KnE Life Sciences | The UGM Annual Scientific Conference Life Sciences 2016 | pages: 239–244

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1. Introduction

Teak (Tectona grandis Lf.) is one of the most important commercial trees in Indonesia. The teak wood has a smooth texture and beautiful colors. The wood is used for various purposes such as for building materials, shipbuilding industry, household furniture etc. The demand for teak wood has been increasing [1].

Teak defoliator attacks the leaf of teak stands in early of wet season. The attack of the pest may disturb the photosynthesis process and decrease the growth increment of the tree. Therefore, an effective control needs to be done against this pest so that the losses can be reduced.

Use of weaver ants as predators of teak pest is potential to be developed. Weaver ants are members of the family Formicidae (Order Hymenoptera), which make a nest and live in a tree so that it can effectively control pests [2]. Utilization of weaver ants as predators of pests has been developed in China, Vietnam, and Thailand [3]. Weaver ants, Oecophylla smaragdina (Fabricius, 1775) can control over 50 species of pests on many tropical tree crops and forest trees [4,5]. Weaver ant can control bagworm Pteroma pendula (de Joannis, 1929) in oil palm plantations in Malaysia [6]. Weaver ants have been known to prey on many insects nectary exudates from plants and sugary secretion of homopteran insects [7,8].

Weaver ants have not been widely used for pest control in Indonesia. The research on using weaver ants as biocontrol agent has not been done in Indonesia. The teak stands in Wanagama Forest have been attacked by teak defoliator and termite. Therefore, it is necessary to do research on the potential of weaver ant to control the termite and defoliation of teak stand.

2. Materials and Methods

The research was done in Wanagama Forest belongs to The Faculty of Forestry Universitas Gadjah Mada. It is located in Banaran, Playen, Gunungkidul, Daerah Istimewa Yogyakarta, Indonesia. This area is located at an altitude of 150 m to 400 m above sea level, covering an area of 600 ha. Teak stands are located on plot 13 and it was planted in 1990 in an area of 5 ha.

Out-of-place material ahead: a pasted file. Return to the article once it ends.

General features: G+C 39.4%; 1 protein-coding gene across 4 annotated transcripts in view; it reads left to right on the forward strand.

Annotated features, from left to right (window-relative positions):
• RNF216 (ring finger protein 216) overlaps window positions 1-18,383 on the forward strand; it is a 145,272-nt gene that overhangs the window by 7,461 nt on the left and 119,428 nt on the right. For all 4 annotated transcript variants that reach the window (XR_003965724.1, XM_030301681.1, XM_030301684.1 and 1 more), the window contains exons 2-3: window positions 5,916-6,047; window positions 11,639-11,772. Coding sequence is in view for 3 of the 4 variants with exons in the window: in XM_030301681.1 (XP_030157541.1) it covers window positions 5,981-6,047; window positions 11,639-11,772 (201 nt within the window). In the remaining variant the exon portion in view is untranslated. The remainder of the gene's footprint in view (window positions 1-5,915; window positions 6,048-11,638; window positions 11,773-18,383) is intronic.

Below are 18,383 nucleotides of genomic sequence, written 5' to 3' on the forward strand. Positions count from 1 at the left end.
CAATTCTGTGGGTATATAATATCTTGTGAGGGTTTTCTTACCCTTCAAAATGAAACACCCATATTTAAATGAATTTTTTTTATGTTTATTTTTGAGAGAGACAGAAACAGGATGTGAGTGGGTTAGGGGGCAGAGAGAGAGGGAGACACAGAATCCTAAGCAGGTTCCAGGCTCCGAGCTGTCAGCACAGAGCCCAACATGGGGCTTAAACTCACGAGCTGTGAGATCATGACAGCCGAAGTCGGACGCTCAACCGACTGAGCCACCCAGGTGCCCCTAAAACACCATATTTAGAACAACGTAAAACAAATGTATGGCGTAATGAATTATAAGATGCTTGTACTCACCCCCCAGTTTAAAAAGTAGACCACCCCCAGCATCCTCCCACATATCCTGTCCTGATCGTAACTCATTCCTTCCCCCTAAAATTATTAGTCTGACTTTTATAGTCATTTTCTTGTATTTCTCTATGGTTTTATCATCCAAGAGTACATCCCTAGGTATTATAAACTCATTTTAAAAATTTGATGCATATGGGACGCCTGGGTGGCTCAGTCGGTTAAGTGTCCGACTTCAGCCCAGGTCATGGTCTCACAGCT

3. Laboratory Study

Ten individuals of termites were placed in a plastic box with a diameter of 0.1 m. Five individuals of weaver ants were added to each plastic box. The plastic box without weaver ant was used as control. Ten replications were used in the study. Termite mortality was observed after 1 h, 6 h, and 12 h.

4. The Effects of the Weaver Ants on Termite

Ten plots of teak stand measuring 20 m × 20 m consisted of five plots with colony of weaver ant and five plots without colony of weaver. Observation on the termite attack on teak tree was done. The presence of termites in a tree can be seen from the gallery attached to the tree.

5. The Effect of Weaver Colonies on the Leaf Damage

The study was conducted on teak stand on the plot 13. Eighteen teak trees with the nest of weaver ant and 18 teak trees without weaver ants nest were selected for the study. Observation on damage level of the leaves was observed on each tree. Leaf damage is classified into four categories:

  • mild damage (1 % to 25 % leaf damage)

  • moderate (26 % to 50 % leaf damage)

  • rather heavy (51 % to 75 % leaf damage)

  • heavy (76 % to 100 % leaf damage)

6. Results and Discussion

The mortality of termites by weaver ants can be seen in Fig. 1. Weaver ant aggressively attacked the termites. One hour after presence of weaver ant more than 50 % of termite died. Mortality of termite was 100 % in 12 h.

Figure 1

Mortality of termite attacked by weaver ant in laboratory.


The percentage of teak tree attacked by termite was shown in Fig. 2. The percentage of tree attacked by termite was lower in the plot with weaver ant colony than that of without weaver ant colony.

Figure 2

Percentage of trees attacked by termite in teak stand.


The effect of the presence of weaver ant on teak leaf damage can be seen in Fig. 3. Damage on the leaves on trees without weaver ant was slightly higher than that of tree with weaver ant.

Figure 3

The damage of teak leaf on teak tree with weaver ant without weaver ant in April 2016.

Figure 4

The damage of teak leaf on teak tree with weaver ant without weaver ant in June 2016.


Weaver ant is an aggressive predator that can kill many kinds of pests [3]. Weaver ant does not eat mealy bugs because it is symbiont of weaver ants. Mealybugs produce honey dew required by weaver [9]. Weaver ant was an effective of biocontrol agent of red-banded thrips [10]. Weaver ants need sugar and protein for its diet [11].

7. Conclusion

The presence of weaver ant decreased the termite attacks and defoliation of teak stand. The weaver ant is potentially used as biocontrol of teak pest.




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